Joseph Frobisher

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Joseph Frobisher
Joseph Frobisher.jpg
Born(1748-04-15)April 15, 1748
DiedSeptember 12, 1810(1810-09-12) (aged 62)
Beaver Hall, Montreal, Quebec, Canada

The Hon. Joseph Frobisher (April 15, 1748 – September 12, 1810) M.P., J.P., was one of Montreal's most important fur traders. He was elected to the 1st Parliament of Lower Canada and was a seigneur with estates totalling 57,000 acres.[1] He was a founding member of the North West Company and the Beaver Club, of which he was chairman. From 1792, his country seat, Beaver Hall, became a centre of Montreal society.

Early life[edit]

Joseph Frobisher was born at Halifax, Yorkshire in 1748. He was the third of five sons born to Joseph Frobisher (1710–1763) and Rachel Hargreaves (1718–1790). The Frobishers were an old Yorkshire family descended from Richard Frobysher of Altofts and Thorne, a first cousin of Sir Martin Frobisher.[2] Joseph's eldest two brothers, Benjamin and Thomas (1744-1788), came to Quebec soon after the British Conquest of New France to enter the fur trade, and Joseph joined them in 1769. They put to use the small capital they had between them to set up a fur trading company based in Montreal, trading in the Northwest Territory.


The brothers worked well together: Benjamin's talents laid in management and he concentrated on running the business with London from Montreal. In stark contrast to Benjamin, Thomas preferred the voyageur lifestyle and was only ever in Montreal briefly. Joseph had a more varied experience, dividing his time between Grand Portage, other posts, and Montreal. When Benjamin died unexpectedly in 1787, as Joseph knew very little at that stage of the management side of the business (and Thomas nothing at all), the two brothers went into partnership with Simon McTavish; both firms being part of the North West Company.

Frobisher was named a justice of the peace in 1788. He was elected to the 1st Parliament of Lower Canada for Montreal East in 1792.[3] Frobisher retired from the company in 1798. He was secretary for the Beaver Club at Montreal. Frobisher was part-owner of the Batiscan Iron Works and, with his partners, purchased the seigneury of Champlain, located on the north shore of St. Lawrence River, near present-day Trois-Rivières. He served in the local militia, becoming major by 1806.

Beaver Hall[edit]

Beaver Hall, built in 1792 outside the old city walls of Montreal was Frobisher's home until his death in 1810

He had a large townhouse in Montreal on St. Gabriel Street and extensive land holdings throughout Quebec. In 1792, he built his country seat, Beaver Hall, which was one of the early estates of the Golden Square Mile. The wife of Lieutenant Governor Sir John Graves Simcoe observed in her diary that Mrs Frobisher, "lived in great style and comfort, and had an excllent garden".[4] Since retiring from the fur trade in 1798, the sociable Mr Frobisher had enjoyed the good life and developed a passion for sumptuous dining to the extent that he kept a diary specifically for recording his dinner parties. His dining room comfortably sat forty guests, and even though he was not in the best of health from 1806, he continued to dine out or entertain in his home every night of the week.[5] He was secretary and chairman of the Beaver Club from 1807 until his death, and they frequently met at Frobisher's home. Frobisher died at Beaver Hall in 1810, and his home succumbed to fire in 1847.[6]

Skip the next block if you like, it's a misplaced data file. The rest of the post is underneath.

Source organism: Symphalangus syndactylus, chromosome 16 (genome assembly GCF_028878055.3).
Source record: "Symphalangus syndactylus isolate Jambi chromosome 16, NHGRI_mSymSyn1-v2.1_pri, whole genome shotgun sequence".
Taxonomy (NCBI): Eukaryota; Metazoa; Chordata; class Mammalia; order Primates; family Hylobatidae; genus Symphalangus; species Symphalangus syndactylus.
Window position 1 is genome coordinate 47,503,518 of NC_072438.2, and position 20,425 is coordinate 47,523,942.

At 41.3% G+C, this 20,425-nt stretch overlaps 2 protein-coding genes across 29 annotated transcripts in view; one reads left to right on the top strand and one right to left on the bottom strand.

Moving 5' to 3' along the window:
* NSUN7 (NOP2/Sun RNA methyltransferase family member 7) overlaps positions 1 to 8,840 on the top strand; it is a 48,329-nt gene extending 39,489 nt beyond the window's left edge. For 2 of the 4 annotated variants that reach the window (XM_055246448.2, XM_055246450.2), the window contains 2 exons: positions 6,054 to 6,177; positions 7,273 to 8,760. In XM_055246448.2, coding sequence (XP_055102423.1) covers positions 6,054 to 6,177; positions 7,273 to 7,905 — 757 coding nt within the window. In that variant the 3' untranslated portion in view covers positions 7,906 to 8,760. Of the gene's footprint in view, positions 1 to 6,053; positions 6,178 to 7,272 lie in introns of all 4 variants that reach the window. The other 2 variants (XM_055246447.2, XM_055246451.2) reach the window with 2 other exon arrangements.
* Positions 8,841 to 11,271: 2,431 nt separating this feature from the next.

North view of Montreal with its old fortifications, circa 1793, as seen from Joseph Frobisher's country seat, Beaver Hall

Family and legacy[edit]

In 1779, at the Anglican service in Montreal, Frobisher married a girl twenty years his junior. She was Charlotte Jobert (1761-1816), daughter of surgeon Jean-Baptiste Jobert and Charlotte Larchevêque. Her aunt, Marguerite Larchevêque (1749-1798), was married to Charles Chaboillez, one of the most influential French Canadian fur traders, who with Frobisher and his brother was one of the founding members of the Beaver Club. They were the parents of fifteen children, but only three lived to adulthood and married:

The Frobisher brothers gave their name to the Baffin Island community called Frobisher Bay, which in 1987 was renamed Iqaluit, and is now the capital city of Nunavut territory. The body of water on which sits Iqaluit is still known as Frobisher Bay. There still exists a Frobisher street in Montreal. Beaver Hall Hill is a street which follows the beginning of the path up Rue Belmont to the location of Frobisher's country retreat.[3]


  1. ^ History Of Canadian Wealth By Gustavus Myers
  2. ^ Genealogy of the Frobisher family
  3. ^ a b "From the archives: Beaver Hall gave Simcoes hill of a view". THE MONTREAL GAZETTE. 13 June 2017.
  4. ^ Page 168 of The Great Accomplishment (1973), by Averil Grieve
  5. ^ Race and Gender in the Northern Colonies (2000), by Janet Noel
  6. ^ "A History of the Scotch Presbyterian Church, St. Gabriel Street, Montreal" By Rev, Robert Campbell, M.A., 1887 Archived 2012-11-12 at the Wayback Machine
  7. ^ Mrs Charlotte (Frobisher) O'Brien

External links[edit]